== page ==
Getting publicity for your event

Calendar planning conceptThinking about getting publicity for your upcoming event?  If your publicity plan includes coverage by the news media, it’s best to do your planning early – while you are planning the event itself.  Here are five things to think about when preparing your plan.

  1. Create an interesting theme.   You can tie in to a national commemoration or a big local or statewide celebration, but provide something special for your event to make it your own.
  2. Schedule it for the right day and time.   Whenever possible, avoid days where you are competing with numerous other events. Late afternoons or evenings can be problematic, depending on the news outlet.
  3. Know what to send to the media – and when.   Before the event, send an event announcement to TV, radio and major daily newspapers.  Keep it short and to-the-point, with “who, what, when, where” information, plus some information on the “why” of the event as well.
  4. Select the right media to contact for your event.  Don’t blanket all media outlets with your event announcement.  Send only to media you think would be interested in covering it.
  5. Think visually.  Many TV news outlets and newspapers that cover events send a photographer.  Make sure you have more than speeches for them to cover.

Once the event is over, don’t assume everyone in your target audience has seen the media coverage.  Go online and get links to stories and send them to your clients or (if you are doing the event for a charitable organization) your board members, volunteers and donors.

Events can be a great way to get publicity, and with the right kind of event and advance planning, your event will bring you a lot of attention.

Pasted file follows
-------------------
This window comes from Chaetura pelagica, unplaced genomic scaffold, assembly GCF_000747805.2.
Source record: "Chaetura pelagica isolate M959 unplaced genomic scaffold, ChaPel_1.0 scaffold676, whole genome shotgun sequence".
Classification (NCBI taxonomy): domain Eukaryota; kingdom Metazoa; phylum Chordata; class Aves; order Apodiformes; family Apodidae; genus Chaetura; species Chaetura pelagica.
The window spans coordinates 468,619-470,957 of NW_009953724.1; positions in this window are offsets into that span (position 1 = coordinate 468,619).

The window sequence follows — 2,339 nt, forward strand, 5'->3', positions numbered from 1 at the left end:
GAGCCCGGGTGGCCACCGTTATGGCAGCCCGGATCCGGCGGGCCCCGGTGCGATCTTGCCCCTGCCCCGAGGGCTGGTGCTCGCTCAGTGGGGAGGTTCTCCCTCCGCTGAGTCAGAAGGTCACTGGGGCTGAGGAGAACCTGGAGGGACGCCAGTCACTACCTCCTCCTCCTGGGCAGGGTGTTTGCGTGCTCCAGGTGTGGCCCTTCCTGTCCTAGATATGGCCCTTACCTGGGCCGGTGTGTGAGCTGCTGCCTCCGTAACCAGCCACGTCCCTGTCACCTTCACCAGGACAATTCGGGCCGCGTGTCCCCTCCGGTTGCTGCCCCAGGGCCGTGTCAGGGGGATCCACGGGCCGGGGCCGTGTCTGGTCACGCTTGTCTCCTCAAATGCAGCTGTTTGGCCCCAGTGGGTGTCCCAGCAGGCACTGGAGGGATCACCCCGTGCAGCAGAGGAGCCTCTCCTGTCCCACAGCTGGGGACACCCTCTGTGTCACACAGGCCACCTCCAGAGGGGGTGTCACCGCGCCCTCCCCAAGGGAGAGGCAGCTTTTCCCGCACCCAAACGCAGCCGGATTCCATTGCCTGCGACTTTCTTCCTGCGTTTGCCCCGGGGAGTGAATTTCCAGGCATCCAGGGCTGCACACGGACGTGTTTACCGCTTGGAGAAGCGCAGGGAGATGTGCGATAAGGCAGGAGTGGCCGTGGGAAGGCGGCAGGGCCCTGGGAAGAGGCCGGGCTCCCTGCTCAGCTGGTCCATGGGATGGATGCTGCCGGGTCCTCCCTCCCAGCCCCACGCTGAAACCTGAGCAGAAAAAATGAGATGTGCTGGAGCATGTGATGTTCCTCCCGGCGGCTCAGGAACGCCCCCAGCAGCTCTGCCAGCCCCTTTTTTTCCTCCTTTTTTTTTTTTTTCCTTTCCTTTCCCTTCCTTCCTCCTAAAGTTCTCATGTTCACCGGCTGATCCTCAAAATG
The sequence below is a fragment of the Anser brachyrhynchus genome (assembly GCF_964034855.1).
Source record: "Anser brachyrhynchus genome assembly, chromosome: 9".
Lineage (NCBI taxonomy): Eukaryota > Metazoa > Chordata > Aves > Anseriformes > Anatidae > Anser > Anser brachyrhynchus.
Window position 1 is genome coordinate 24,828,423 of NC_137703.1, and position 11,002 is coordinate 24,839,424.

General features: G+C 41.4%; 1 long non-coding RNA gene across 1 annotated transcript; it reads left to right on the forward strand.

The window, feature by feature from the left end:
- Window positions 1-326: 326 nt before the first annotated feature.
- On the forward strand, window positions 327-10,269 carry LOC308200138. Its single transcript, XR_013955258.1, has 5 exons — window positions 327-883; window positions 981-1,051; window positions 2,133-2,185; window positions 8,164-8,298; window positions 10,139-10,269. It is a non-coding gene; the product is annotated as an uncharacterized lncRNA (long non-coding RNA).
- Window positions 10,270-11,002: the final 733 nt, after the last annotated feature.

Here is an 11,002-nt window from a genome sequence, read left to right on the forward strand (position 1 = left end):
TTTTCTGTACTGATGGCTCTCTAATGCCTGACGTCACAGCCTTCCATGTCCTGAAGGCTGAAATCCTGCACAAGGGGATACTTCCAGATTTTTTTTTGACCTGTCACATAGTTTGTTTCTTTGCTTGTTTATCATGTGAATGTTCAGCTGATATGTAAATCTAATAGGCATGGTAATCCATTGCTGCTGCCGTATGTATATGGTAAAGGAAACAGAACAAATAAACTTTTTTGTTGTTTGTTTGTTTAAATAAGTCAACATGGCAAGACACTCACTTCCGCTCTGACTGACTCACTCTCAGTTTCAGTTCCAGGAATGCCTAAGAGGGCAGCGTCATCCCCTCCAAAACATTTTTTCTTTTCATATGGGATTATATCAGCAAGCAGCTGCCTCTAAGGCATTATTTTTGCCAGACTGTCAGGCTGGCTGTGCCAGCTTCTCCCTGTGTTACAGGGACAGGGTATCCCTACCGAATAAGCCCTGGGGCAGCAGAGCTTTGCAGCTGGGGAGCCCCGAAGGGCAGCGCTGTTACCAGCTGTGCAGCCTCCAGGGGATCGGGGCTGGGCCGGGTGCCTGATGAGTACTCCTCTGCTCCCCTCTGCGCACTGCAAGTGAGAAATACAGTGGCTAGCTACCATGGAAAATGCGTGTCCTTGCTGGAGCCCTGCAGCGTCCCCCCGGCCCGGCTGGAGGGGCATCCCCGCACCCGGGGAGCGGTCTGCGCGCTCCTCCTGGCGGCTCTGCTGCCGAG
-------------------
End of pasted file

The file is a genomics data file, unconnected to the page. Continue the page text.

Posted by Margot Dimond


Planning: The All-Important PR Tool

plan_ahead_poster-rf50b9d08a292436b9da63b1bfb7bf4eb_w8o_400“Whatever can go wrong, will go wrong” is the only part of Murphy’s Law most people remember, and although the anonymous adage is meant to be humorous, it’s a good guideline to keep in mind when planning any PR project – especially an event.

Expect the unexpected:  promised items that don’t arrive on time, weather that doesn’t cooperate, audio visual breakdowns, last minute requests – all of these and plenty of other things can pop up.  Planning for an event is not the time to be a positive thinker.  Rather, it’s the time to think of everything that could go wrong and plan for every contingency.

This goes for small events, such as ribbon cuttings, open houses or press conferences, to large special events involving thousands of people.  Be prepared and plan ahead should be your bywords.

Tradeshows are in a special category, since most exhibitors are traveling some distance to attend them.  This makes it essential to plan every detail, as is wonderfully related by Katie Creaser in her article, “Going Back to Basics: Tradeshow Must-Haves” on Tech Affect.

In this article, Creaser not only shares some “nightmare” tradeshow scenarios, she also provides an extensive list of “must-haves” for the tradeshow exhibit planner.

Posted by Margot Dimond